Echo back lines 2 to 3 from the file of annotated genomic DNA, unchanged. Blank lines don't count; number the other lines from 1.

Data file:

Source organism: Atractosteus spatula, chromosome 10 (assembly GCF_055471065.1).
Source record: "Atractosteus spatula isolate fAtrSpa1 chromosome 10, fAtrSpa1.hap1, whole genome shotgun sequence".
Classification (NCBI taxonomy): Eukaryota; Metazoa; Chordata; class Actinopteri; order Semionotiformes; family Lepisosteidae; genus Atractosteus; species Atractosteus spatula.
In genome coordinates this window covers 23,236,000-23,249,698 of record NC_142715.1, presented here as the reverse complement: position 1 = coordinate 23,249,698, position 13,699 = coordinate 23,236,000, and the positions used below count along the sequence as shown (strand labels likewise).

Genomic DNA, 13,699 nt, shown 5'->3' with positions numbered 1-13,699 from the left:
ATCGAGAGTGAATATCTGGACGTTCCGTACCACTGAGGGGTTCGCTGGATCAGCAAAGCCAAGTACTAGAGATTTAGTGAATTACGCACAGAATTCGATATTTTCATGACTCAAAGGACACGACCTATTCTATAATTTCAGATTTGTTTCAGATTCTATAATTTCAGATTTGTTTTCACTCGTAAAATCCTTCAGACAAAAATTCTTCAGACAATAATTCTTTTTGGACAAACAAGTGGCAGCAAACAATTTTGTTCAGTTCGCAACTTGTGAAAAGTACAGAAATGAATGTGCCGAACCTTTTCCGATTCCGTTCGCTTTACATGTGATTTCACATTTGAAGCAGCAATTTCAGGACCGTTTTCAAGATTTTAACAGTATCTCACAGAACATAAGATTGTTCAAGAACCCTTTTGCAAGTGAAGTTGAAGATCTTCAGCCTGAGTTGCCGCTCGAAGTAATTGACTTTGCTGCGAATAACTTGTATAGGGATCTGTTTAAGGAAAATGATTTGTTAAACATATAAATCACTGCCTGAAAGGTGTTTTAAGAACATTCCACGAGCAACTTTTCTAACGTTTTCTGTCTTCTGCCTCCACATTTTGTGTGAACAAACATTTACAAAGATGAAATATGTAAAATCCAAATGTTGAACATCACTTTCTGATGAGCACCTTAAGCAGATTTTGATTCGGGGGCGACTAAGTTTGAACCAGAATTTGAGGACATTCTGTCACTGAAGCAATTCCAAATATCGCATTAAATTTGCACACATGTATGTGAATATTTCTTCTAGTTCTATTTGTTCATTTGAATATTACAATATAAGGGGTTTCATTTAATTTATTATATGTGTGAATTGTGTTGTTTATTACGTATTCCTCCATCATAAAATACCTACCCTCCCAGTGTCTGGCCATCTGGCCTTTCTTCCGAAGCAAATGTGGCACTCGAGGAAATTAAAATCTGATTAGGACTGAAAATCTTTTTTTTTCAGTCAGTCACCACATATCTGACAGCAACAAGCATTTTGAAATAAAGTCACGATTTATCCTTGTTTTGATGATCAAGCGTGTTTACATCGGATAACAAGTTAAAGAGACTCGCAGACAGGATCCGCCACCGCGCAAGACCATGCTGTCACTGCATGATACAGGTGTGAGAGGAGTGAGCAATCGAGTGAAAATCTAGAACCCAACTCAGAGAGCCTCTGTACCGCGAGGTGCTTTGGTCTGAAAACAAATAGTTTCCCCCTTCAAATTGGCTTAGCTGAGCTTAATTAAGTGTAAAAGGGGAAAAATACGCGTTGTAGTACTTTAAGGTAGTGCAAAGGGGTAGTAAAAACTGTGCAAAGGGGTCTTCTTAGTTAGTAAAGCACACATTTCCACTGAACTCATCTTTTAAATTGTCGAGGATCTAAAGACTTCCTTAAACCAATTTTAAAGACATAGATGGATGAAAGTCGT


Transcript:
Source record: "Atractosteus spatula isolate fAtrSpa1 chromosome 10, fAtrSpa1.hap1, whole genome shotgun sequence".
Classification (NCBI taxonomy): Eukaryota; Metazoa; Chordata; class Actinopteri; order Semionotiformes; family Lepisosteidae; genus Atractosteus; species Atractosteus spatula.